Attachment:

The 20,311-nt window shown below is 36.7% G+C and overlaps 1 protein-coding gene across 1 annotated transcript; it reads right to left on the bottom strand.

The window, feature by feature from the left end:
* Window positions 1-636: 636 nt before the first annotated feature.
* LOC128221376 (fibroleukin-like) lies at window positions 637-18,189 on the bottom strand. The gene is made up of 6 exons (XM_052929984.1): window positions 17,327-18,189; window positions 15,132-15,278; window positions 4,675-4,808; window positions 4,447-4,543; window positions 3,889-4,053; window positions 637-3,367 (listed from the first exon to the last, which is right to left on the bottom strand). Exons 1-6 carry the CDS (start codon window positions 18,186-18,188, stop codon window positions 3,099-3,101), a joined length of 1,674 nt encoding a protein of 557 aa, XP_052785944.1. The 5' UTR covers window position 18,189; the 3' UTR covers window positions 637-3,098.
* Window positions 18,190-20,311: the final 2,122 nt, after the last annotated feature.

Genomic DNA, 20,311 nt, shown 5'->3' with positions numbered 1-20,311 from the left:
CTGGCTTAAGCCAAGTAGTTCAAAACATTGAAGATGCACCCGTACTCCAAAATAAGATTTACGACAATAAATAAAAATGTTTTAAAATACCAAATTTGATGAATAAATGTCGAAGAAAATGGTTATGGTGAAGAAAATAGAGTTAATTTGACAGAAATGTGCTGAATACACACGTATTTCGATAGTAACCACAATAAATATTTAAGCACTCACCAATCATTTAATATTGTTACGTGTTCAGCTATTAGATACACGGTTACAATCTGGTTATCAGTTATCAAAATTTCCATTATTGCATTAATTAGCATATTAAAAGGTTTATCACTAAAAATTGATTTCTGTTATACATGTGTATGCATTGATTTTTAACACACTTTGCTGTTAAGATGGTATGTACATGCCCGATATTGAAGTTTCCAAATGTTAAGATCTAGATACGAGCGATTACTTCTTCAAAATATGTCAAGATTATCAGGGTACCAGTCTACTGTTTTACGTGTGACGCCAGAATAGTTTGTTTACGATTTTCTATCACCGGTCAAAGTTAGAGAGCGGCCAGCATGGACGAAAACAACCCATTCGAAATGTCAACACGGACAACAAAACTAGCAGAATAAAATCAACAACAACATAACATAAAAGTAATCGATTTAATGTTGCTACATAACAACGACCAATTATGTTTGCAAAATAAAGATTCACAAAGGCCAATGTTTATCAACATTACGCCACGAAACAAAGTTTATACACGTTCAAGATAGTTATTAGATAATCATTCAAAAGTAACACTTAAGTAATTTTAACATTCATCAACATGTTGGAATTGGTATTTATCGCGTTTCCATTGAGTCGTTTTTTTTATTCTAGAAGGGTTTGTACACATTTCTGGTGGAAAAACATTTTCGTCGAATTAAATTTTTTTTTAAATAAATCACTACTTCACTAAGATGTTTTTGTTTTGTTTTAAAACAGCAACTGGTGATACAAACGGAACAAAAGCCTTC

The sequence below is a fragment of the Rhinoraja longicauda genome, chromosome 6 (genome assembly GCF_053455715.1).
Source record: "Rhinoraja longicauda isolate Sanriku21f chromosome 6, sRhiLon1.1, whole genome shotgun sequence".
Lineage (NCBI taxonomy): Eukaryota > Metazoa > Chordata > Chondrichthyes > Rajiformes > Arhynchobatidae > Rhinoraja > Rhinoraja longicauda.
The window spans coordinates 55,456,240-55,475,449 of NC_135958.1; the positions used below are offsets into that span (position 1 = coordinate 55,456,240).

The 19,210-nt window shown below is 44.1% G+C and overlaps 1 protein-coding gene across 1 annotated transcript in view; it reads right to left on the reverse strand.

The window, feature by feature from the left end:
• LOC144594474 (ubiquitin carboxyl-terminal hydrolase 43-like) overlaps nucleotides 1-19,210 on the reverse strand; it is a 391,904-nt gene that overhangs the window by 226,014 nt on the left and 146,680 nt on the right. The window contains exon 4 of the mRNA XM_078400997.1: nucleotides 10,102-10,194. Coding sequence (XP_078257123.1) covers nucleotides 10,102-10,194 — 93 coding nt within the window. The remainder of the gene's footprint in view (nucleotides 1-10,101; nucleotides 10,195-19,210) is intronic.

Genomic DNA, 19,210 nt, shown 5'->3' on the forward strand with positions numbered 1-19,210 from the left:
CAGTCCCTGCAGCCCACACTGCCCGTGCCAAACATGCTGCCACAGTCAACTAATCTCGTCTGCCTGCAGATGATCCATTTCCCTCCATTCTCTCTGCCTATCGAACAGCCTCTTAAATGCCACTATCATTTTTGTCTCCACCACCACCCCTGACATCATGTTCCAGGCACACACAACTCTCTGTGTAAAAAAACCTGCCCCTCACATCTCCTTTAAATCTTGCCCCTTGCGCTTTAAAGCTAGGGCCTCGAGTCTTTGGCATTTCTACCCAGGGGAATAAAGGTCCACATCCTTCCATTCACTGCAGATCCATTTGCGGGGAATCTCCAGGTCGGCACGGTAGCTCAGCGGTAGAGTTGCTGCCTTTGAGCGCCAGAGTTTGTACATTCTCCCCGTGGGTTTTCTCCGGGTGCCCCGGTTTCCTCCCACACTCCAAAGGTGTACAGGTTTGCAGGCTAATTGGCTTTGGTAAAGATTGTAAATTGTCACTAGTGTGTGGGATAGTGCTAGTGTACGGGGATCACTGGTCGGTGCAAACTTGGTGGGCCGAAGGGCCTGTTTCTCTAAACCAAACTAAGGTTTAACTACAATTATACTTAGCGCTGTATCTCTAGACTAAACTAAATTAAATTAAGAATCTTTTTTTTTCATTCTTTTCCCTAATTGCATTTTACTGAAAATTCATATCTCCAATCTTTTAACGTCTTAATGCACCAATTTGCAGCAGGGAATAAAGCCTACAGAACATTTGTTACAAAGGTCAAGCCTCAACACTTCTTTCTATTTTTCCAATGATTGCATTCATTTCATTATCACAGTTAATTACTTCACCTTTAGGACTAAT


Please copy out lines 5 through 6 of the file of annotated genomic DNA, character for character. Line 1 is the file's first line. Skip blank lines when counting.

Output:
* Window positions 18,190-20,311: the final 2,122 nt, after the last annotated feature.

Genomic DNA, 20,311 nt, shown 5'->3' with positions numbered 1-20,311 from the left: